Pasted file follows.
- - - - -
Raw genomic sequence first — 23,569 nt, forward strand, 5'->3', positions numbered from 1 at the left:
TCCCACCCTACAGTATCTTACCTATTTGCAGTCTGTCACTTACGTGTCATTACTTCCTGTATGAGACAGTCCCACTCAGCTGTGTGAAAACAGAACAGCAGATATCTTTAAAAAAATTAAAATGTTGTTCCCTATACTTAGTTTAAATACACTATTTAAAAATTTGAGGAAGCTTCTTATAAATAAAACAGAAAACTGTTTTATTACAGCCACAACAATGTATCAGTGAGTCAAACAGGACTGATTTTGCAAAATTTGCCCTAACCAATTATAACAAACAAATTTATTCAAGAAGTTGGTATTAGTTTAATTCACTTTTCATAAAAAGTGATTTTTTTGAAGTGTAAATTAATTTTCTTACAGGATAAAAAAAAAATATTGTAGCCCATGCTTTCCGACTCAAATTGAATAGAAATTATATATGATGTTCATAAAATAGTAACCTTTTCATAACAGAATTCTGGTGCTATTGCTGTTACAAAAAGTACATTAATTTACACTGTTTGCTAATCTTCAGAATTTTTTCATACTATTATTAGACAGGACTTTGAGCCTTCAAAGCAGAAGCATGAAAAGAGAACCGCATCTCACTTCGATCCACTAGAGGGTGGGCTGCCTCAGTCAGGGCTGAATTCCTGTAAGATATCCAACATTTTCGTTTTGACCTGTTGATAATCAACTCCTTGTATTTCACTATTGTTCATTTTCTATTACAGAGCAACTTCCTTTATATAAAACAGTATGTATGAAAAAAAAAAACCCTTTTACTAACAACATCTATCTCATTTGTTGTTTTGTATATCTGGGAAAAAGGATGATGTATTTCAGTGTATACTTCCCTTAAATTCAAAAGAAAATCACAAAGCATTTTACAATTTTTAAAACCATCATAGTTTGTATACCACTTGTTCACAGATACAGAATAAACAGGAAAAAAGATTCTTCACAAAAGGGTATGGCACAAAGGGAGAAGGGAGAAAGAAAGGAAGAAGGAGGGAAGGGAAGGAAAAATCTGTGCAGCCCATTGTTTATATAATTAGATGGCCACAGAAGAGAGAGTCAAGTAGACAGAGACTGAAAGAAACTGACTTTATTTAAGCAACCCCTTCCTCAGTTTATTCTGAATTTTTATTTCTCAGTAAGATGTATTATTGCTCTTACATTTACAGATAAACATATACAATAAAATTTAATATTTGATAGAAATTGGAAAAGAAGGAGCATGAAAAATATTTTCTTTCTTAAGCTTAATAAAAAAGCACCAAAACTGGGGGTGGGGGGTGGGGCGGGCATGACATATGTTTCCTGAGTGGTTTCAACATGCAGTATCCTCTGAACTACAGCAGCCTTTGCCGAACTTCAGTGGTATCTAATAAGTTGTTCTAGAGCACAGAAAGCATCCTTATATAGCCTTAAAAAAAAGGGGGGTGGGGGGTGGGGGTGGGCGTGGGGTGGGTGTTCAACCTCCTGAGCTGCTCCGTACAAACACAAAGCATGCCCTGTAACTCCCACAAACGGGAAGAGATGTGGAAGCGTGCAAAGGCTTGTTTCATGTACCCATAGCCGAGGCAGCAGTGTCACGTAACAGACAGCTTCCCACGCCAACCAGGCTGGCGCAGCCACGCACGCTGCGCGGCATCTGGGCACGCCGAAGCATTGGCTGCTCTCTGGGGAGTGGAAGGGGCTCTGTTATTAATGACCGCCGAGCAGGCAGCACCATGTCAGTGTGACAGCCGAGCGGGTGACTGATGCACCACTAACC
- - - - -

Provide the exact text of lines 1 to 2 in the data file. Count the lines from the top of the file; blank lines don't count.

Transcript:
Raw genomic sequence first — 23,569 nt, forward strand, 5'->3', positions numbered from 1 at the left:
TCCCACCCTACAGTATCTTACCTATTTGCAGTCTGTCACTTACGTGTCATTACTTCCTGTATGAGACAGTCCCACTCAGCTGTGTGAAAACAGAACAGCAGATATCTTTAAAAAAATTAAAATGTTGTTCCCTATACTTAGTTTAAATACACTATTTAAAAATTTGAGGAAGCTTCTTATAAATAAAACAGAAAACTGTTTTATTACAGCCACAACAATGTATCAGTGAGTCAAACAGGACTGATTTTGCAAAATTTGCCCTAACCAATTATAACAAACAAATTTATTCAAGAAGTTGGTATTAGTTTAATTCACTTTTCATAAAAAGTGATTTTTTTGAAGTGTAAATTAATTTTCTTACAGGATAAAAAAAAAATATTGTAGCCCATGCTTTCCGACTCAAATTGAATAGAAATTATATATGATGTTCATAAAATAGTAACCTTTTCATAACAGAATTCTGGTGCTATTGCTGTTACAAAAAGTACATTAATTTACACTGTTTGCTAATCTTCAGAATTTTTTCATACTATTATTAGACAGGACTTTGAGCCTTCAAAGCAGAAGCATGAAAAGAGAACCGCATCTCACTTCGATCCACTAGAGGGTGGGCTGCCTCAGTCAGGGCTGAATTCCTGTAAGATATCCAACATTTTCGTTTTGACCTGTTGATAATCAACTCCTTGTATTTCACTATTGTTCATTTTCTATTACAGAGCAACTTCCTTTATATAAAACAGTATGTATGAAAAAAAAAAACCCTTTTACTAACAACATCTATCTCATTTGTTGTTTTGTATATCTGGGAAAAAGGATGATGTATTTCAGTGTATACTTCCCTTAAATTCAAAAGAAAATCACAAAGCATTTTACAATTTTTAAAACCATCATAGTTTGTATACCACTTGTTCACAGATACAGAATAAACAGGAAAAAAGATTCTTCACAAAAGGGTATGGCACAAAGGGAGAAGGGAGAAAGAAAGGAAGAAGGAGGGAAGGGAAGGAAAAATCTGTGCAGCCCATTGTTTATATAATTAGATGGCCACAGAAGAGAGAGTCAAGTAGACAGAGACTGAAAGAAACTGACTTTATTTAAGCAACCCCTTCCTCAGTTTATTCTGAATTTTTATTTCTCAGTAAGATGTATTATTGCTCTTACATTTACAGATAAACATATACAATAAAATTTAATATTTGATAGAAATTGGAAAAGAAGGAGCATGAAAAATATTTTCTTTCTTAAGCTTAATAAAAAAGCACCAAAACTGGGGGTGGGGGGTGGGGCGGGCATGACATATGTTTCCTGAGTGGTTTCAACATGCAGTATCCTCTGAACTACAGCAGCCTTTGCCGAACTTCAGTGGTATCTAATAAGTTGTTCTAGAGCACAGAAAGCATCCTTATATAGCCTTAAAAAAAAGGGGGGTGGGGGGTGGGGGTGGGCGTGGGGTGGGTGTTCAACCTCCTGAGCTGCTCCGTACAAACACAAAGCATGCCCTGTAACTCCCACAAACGGGAAGAGATGTGGAAGCGTGCAAAGGCTTGTTTCATGTACCCATAGCCGAGGCAGCAGTGTCACGTAACAGACAGCTTCCCACGCCAACCAGGCTGGCGCAGCCACGCACGCTGCGCGGCATCTGGGCACGCCGAAGCATTGGCTGCTCTCTGGGGAGTGGAAGGGGCTCTGTTATTAATGACCGCCGAGCAGGCAGCACCATGTCAGTGTGACAGCCGAGCGGGTGACTGATGCACCACTAACC